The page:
New York, 1855

How One Household Avoided Emancipation Laws

The Volunbruns enslaved twenty people and moved relentlessly between empires and states as more jurisdictions outlawed slavery.
A dramatic portrayal of the 1856 attack and severe beating of Massachusetts senator Charles Sumner by Representative Preston S. Brooks of South Carolina.

Political Divisions Led to Violence in the U.S. Senate in 1856

The horrific caning of Charles Sumner on the floor of the Senate in 1856 marked one of the most divisive moments in U.S. political history.
Ellen and William Craft

Passing for White to Escape Slavery

Passing for white was an intentional strategy that enslaved people used to free themselves from bondage.
Toni Morrison

Toni Morrison’s Operatic Life

Toni Morrison was renowned for the musicality of her prose, so writing lyrics for classical music wasn't a huge stretch.
Frances Wright, 1881

Nashoba: Not So Interracial, Not So Utopian

In the 1820s, Frances Wright established a community whose major project was the emancipation of enslaved people. Why did it crash and burn?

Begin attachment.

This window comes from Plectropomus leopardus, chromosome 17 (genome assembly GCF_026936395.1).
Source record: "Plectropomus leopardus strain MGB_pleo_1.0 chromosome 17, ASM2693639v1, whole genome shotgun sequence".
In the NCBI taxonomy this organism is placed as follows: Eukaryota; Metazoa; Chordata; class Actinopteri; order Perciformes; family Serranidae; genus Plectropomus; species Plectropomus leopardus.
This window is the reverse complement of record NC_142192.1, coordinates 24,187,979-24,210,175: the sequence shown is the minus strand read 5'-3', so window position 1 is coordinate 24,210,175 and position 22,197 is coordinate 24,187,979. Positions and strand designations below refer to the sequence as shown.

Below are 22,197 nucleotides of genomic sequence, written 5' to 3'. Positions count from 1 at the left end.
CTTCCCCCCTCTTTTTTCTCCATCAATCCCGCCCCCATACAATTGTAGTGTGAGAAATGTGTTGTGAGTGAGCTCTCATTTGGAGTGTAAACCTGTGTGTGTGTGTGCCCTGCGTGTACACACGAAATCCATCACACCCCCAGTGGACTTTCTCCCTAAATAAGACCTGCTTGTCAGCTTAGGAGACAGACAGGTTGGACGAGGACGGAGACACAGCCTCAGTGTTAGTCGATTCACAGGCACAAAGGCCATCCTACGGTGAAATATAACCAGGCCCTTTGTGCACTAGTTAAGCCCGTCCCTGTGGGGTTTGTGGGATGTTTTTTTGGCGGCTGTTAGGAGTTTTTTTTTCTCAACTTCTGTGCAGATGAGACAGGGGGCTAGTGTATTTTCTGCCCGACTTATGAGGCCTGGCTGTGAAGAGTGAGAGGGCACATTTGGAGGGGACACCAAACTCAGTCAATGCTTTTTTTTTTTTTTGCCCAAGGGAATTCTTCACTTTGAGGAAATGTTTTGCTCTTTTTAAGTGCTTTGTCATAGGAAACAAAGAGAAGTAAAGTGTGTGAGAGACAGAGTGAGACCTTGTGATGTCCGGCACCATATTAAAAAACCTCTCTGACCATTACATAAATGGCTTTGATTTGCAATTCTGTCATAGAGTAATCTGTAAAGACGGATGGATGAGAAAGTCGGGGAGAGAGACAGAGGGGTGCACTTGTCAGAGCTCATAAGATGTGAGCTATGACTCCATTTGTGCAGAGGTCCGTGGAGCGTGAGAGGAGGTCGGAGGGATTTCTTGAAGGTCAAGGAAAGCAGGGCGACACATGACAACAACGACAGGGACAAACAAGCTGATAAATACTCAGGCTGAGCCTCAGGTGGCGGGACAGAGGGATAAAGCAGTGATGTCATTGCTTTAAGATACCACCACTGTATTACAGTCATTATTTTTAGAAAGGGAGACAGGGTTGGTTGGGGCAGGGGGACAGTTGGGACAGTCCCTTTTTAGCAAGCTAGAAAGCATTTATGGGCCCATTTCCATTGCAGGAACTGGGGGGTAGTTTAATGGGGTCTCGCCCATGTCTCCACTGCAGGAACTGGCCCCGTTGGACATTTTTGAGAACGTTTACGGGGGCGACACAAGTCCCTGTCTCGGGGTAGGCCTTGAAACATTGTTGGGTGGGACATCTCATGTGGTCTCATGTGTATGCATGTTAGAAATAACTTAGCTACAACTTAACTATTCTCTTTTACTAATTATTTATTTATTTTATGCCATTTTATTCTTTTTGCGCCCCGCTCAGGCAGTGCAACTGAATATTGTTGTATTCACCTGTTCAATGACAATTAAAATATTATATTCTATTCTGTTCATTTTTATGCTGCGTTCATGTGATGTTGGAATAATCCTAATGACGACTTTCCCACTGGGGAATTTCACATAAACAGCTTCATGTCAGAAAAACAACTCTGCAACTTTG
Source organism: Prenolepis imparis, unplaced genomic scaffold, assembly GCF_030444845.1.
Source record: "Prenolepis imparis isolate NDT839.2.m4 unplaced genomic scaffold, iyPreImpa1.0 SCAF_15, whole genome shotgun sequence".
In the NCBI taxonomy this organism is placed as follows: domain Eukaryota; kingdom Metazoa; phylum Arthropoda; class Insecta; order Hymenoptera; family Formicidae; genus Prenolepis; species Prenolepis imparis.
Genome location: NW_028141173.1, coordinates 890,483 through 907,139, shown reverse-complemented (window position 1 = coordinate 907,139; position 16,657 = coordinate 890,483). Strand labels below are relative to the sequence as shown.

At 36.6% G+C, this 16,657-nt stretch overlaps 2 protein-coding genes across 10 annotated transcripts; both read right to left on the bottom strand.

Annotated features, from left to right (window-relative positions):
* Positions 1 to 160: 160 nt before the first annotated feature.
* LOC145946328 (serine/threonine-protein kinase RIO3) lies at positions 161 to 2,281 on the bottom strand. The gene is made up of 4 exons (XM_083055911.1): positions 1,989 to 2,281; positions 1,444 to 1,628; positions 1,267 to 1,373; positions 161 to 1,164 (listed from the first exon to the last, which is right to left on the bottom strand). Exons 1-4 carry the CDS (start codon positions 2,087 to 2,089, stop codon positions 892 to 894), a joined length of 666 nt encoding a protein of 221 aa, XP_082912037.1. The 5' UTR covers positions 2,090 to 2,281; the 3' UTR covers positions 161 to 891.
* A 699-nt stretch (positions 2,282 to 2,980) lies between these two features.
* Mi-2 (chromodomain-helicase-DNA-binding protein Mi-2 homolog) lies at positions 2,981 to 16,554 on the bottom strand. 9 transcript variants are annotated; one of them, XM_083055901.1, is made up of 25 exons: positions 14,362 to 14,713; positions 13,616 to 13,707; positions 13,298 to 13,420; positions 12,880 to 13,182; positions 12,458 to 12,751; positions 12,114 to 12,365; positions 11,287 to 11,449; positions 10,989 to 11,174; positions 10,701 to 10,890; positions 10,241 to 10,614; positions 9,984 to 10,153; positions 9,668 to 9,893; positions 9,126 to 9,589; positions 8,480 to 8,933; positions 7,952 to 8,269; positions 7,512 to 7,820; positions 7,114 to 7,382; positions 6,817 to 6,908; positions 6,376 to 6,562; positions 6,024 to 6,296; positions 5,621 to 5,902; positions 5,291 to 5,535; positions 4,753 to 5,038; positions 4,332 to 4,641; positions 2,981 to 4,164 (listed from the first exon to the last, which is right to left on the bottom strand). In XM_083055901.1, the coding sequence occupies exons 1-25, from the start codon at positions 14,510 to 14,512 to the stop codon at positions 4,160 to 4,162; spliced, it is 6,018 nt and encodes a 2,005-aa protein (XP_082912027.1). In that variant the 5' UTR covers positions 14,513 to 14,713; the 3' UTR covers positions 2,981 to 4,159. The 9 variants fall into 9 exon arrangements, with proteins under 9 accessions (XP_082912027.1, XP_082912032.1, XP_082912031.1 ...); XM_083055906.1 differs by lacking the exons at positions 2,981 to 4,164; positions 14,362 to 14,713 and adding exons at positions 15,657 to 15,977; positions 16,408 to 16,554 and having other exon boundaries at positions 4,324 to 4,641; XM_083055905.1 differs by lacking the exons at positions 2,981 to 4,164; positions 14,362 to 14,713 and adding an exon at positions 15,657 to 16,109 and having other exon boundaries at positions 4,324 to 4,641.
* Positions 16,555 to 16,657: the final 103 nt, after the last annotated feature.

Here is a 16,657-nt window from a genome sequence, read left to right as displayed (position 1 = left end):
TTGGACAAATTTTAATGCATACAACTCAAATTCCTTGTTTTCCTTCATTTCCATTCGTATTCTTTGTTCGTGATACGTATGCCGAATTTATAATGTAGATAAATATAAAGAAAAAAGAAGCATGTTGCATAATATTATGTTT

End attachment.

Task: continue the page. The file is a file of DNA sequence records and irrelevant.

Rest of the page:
Writer Ta-Nehisi Coates testifies during a hearing on slavery reparations held by the House Judiciary Subcommittee on the Constitution, Civil Rights and Civil Liberties on June 19, 2019.

The Case for Reparations Is Nothing New

In fact, Black activists and civil rights leaders have been advocating for compensation for the trauma and cost of slavery for centuries.
George Washington's teeth

Were George Washington’s Teeth Taken from Enslaved People?

We know a surprising amount about the dental history of the nation’s first president.
Vicente Guerrero

Black Mexico and the War of Independence

The president of Mexico who finally issued the decree ending slavery was of African descent himself.
Simón Bolívar by José Gil de Castro

Bolívar in Haiti

Simón Bolívar was a man of contradiction. He was willing to set in motion the gradual abolition of slavery, but that would be as far as he would go.
Scene in The Bahamas, 1884

The Saltwater Railroad

Throughout the 19th century, enslaved people attempted to escape from the U.S. to the Bahamas, across what became known as the "Saltwater Railroad."